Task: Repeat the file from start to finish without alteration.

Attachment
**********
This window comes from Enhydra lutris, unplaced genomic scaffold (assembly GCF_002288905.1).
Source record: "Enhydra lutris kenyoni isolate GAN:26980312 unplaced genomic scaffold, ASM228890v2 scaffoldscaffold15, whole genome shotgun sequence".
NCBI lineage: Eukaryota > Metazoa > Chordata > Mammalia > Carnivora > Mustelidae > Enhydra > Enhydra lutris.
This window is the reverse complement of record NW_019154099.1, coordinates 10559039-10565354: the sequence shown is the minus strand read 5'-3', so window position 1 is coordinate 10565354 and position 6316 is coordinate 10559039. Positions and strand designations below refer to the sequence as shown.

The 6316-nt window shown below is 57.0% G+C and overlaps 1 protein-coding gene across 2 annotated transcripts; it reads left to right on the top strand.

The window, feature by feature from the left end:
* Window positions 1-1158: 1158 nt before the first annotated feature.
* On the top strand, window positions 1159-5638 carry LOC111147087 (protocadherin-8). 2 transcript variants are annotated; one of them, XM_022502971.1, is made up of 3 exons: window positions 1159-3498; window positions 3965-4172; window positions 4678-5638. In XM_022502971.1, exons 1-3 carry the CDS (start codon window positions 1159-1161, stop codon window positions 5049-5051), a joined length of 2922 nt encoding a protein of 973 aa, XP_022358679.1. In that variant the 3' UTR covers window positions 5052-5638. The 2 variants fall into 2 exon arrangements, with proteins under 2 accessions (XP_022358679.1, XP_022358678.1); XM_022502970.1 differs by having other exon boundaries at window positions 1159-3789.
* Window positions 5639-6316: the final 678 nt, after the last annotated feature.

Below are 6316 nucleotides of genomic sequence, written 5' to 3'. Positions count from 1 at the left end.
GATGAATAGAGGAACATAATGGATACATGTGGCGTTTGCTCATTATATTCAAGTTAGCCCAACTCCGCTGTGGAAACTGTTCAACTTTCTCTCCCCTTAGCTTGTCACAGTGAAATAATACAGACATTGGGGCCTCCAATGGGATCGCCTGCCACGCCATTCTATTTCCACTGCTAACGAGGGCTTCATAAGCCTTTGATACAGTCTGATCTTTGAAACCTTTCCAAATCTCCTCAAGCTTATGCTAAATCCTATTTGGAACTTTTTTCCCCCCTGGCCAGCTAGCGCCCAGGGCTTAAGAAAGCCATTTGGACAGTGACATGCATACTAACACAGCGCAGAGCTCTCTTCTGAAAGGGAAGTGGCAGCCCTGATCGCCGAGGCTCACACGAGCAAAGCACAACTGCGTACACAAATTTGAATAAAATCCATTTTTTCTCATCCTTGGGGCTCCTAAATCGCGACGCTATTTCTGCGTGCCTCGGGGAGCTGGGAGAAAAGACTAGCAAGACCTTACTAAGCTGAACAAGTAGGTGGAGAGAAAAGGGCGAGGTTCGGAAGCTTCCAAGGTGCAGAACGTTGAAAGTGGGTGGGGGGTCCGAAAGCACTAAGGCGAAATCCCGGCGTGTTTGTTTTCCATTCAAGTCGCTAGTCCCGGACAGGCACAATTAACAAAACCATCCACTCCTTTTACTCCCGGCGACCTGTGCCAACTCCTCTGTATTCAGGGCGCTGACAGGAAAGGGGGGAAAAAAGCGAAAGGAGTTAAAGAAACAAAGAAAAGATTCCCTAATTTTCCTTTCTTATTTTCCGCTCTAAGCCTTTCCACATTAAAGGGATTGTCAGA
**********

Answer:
This window comes from Enhydra lutris, unplaced genomic scaffold (assembly GCF_002288905.1).
Source record: "Enhydra lutris kenyoni isolate GAN:26980312 unplaced genomic scaffold, ASM228890v2 scaffoldscaffold15, whole genome shotgun sequence".
NCBI lineage: Eukaryota > Metazoa > Chordata > Mammalia > Carnivora > Mustelidae > Enhydra > Enhydra lutris.
This window is the reverse complement of record NW_019154099.1, coordinates 10559039-10565354: the sequence shown is the minus strand read 5'-3', so window position 1 is coordinate 10565354 and position 6316 is coordinate 10559039. Positions and strand designations below refer to the sequence as shown.

The 6316-nt window shown below is 57.0% G+C and overlaps 1 protein-coding gene across 2 annotated transcripts; it reads left to right on the top strand.

The window, feature by feature from the left end:
* Window positions 1-1158: 1158 nt before the first annotated feature.
* On the top strand, window positions 1159-5638 carry LOC111147087 (protocadherin-8). 2 transcript variants are annotated; one of them, XM_022502971.1, is made up of 3 exons: window positions 1159-3498; window positions 3965-4172; window positions 4678-5638. In XM_022502971.1, exons 1-3 carry the CDS (start codon window positions 1159-1161, stop codon window positions 5049-5051), a joined length of 2922 nt encoding a protein of 973 aa, XP_022358679.1. In that variant the 3' UTR covers window positions 5052-5638. The 2 variants fall into 2 exon arrangements, with proteins under 2 accessions (XP_022358679.1, XP_022358678.1); XM_022502970.1 differs by having other exon boundaries at window positions 1159-3789.
* Window positions 5639-6316: the final 678 nt, after the last annotated feature.

Below are 6316 nucleotides of genomic sequence, written 5' to 3'. Positions count from 1 at the left end.
GATGAATAGAGGAACATAATGGATACATGTGGCGTTTGCTCATTATATTCAAGTTAGCCCAACTCCGCTGTGGAAACTGTTCAACTTTCTCTCCCCTTAGCTTGTCACAGTGAAATAATACAGACATTGGGGCCTCCAATGGGATCGCCTGCCACGCCATTCTATTTCCACTGCTAACGAGGGCTTCATAAGCCTTTGATACAGTCTGATCTTTGAAACCTTTCCAAATCTCCTCAAGCTTATGCTAAATCCTATTTGGAACTTTTTTCCCCCCTGGCCAGCTAGCGCCCAGGGCTTAAGAAAGCCATTTGGACAGTGACATGCATACTAACACAGCGCAGAGCTCTCTTCTGAAAGGGAAGTGGCAGCCCTGATCGCCGAGGCTCACACGAGCAAAGCACAACTGCGTACACAAATTTGAATAAAATCCATTTTTTCTCATCCTTGGGGCTCCTAAATCGCGACGCTATTTCTGCGTGCCTCGGGGAGCTGGGAGAAAAGACTAGCAAGACCTTACTAAGCTGAACAAGTAGGTGGAGAGAAAAGGGCGAGGTTCGGAAGCTTCCAAGGTGCAGAACGTTGAAAGTGGGTGGGGGGTCCGAAAGCACTAAGGCGAAATCCCGGCGTGTTTGTTTTCCATTCAAGTCGCTAGTCCCGGACAGGCACAATTAACAAAACCATCCACTCCTTTTACTCCCGGCGACCTGTGCCAACTCCTCTGTATTCAGGGCGCTGACAGGAAAGGGGGGAAAAAAGCGAAAGGAGTTAAAGAAACAAAGAAAAGATTCCCTAATTTTCCTTTCTTATTTTCCGCTCTAAGCCTTTCCACATTAAAGGGATTGTCAGA